I heard numerous times that when comparing Strings in Java, to avoid null pointer exception, we should use "abc".equals(myString) instead of myString.equals("abc"), but my question is, is this idea already problematic in terms of business logic?

Suppose myString should not be empty in normal conditions, if we just use "abc".equals(myString) to avoid null pointer exception, we may miss some bugs that is related to the root cause of null Strings (e.g.: a form with incomplete field or a database missing corresponding column), so we should let null pointer exceptions throws naturally, or always check null separately first:

}else if(myString.equals("abc")){

to ensure we can find bugs or at least having routes to handle abnormal conditions that cause null input, is that true? And even null is assumed as valid, should I still need to write something like:

if(myString==null || myString.equals("")){

to emphasise or remind other developers that now I assume null is normal?


4 Answers 4


Using "abc".equals(...) is a reasonable precaution against a condition you didn't anticipate, but doesn't really solve any problems. Maybe this particular method doesn't care that myString is null (the string comparison returns false, but that's it), but what about elsewhere? Now there's this null value working its way through your logic that's not supposed to be there.

In this particular case, it might not matter, but in another, letting this invalid value pass through part of the logic could lead to an incorrect state later on (e.g. an address with the city missing). Fail early!

If myString should not be null, then write the code so that it can't be. Add contracts to your methods, or at least some in-method argument validation to ensure invalid values are dealt with before the method's logic ever executes. Then be sure your tests cover these cases.

  • +1 for "fail early" (a.k.a., "fail fast"). If you then go on to combine that with "be sure your tests cover these cases", then "fail early" means, "fail in testing, instead of failing at the customer site." Commented Mar 24, 2016 at 20:11

One goal of programming is robust code, ie. code that doesn't die horribly whenever something unexpected crops up.

in case of if ("abc".equals(myString)), the if clause doesn't get executed if the string is null, so throwing an exception isn't necessary. Of course it could be caused by bugs in code, but those should be found during developing/testing, not in production, by the customer!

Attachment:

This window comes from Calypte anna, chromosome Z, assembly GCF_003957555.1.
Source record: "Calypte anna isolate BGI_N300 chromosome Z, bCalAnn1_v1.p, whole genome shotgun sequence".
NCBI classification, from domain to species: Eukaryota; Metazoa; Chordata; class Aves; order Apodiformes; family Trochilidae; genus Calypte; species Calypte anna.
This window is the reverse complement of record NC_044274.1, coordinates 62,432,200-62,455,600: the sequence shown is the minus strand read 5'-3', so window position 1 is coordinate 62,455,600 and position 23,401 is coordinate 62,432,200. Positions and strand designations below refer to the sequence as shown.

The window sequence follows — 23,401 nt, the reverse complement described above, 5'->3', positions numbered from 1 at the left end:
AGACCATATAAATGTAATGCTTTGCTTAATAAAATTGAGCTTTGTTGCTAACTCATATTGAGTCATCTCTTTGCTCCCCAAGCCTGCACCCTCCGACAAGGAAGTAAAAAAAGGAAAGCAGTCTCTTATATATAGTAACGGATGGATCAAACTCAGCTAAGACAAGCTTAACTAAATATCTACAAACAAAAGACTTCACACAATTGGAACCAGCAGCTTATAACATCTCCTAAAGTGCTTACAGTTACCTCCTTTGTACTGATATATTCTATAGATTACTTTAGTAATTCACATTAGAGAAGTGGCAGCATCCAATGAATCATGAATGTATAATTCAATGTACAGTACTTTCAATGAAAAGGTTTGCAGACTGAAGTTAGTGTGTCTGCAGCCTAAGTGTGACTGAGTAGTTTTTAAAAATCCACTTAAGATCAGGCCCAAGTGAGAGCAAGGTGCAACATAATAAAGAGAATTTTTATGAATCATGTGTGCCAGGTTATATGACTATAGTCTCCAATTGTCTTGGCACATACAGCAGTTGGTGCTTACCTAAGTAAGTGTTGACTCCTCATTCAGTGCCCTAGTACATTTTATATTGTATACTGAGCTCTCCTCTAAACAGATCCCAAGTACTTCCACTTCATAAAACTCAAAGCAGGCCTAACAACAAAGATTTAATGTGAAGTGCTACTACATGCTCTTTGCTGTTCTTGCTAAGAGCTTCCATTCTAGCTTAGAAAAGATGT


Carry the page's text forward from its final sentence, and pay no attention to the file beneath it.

Actually, i would take "abc".equals(myString) as an indication that the programmer explicitly didn't care whether the string was null or not. In critical code, i'd expect a lot more explicit checking.


If myString is nil, then one version will throw an exception, while the other will do something according to the documentation that I would have to read first. Let's assume comparing a string to nil for equality returns "false".

Possibilities: myString is never nil, then it doesn't matter. Or myString is only nil in case of some bug in the software, then an unexpected exception hopefully leading to something that gets the developer's attention is a good thing. (That's where catching exceptions and not doing anything with them is fatal). Or myString can legally be nil, and you want the comparison return false, then compare accordingly. Or myString being nil is an exceptional case that needs to get special handling, which you may not be aware of yet, then an unexpected exception will make you add the correct handling at some point.

Funny enough, in Objective-C it's exactly the other way round: Comparing to nil throws an exception, comparing nil with anything returns NO (about the same as false). So whatever you do, an Objective-C developer should do exactly the opposite!


Using "abc".equals(...) is a reasonable precaution against a condition you didn't anticipate

I actually came up with this as a solution of avoiding a NullPointerException while retaining the conciseness of the code for my company about 2 years ago. It is indeed a reasonable approach for me. The style of writing this may look a bit weird though. My team actually did laugh at this type of writing, then they realized that it is legit, and this is now established as a standard in our organization.

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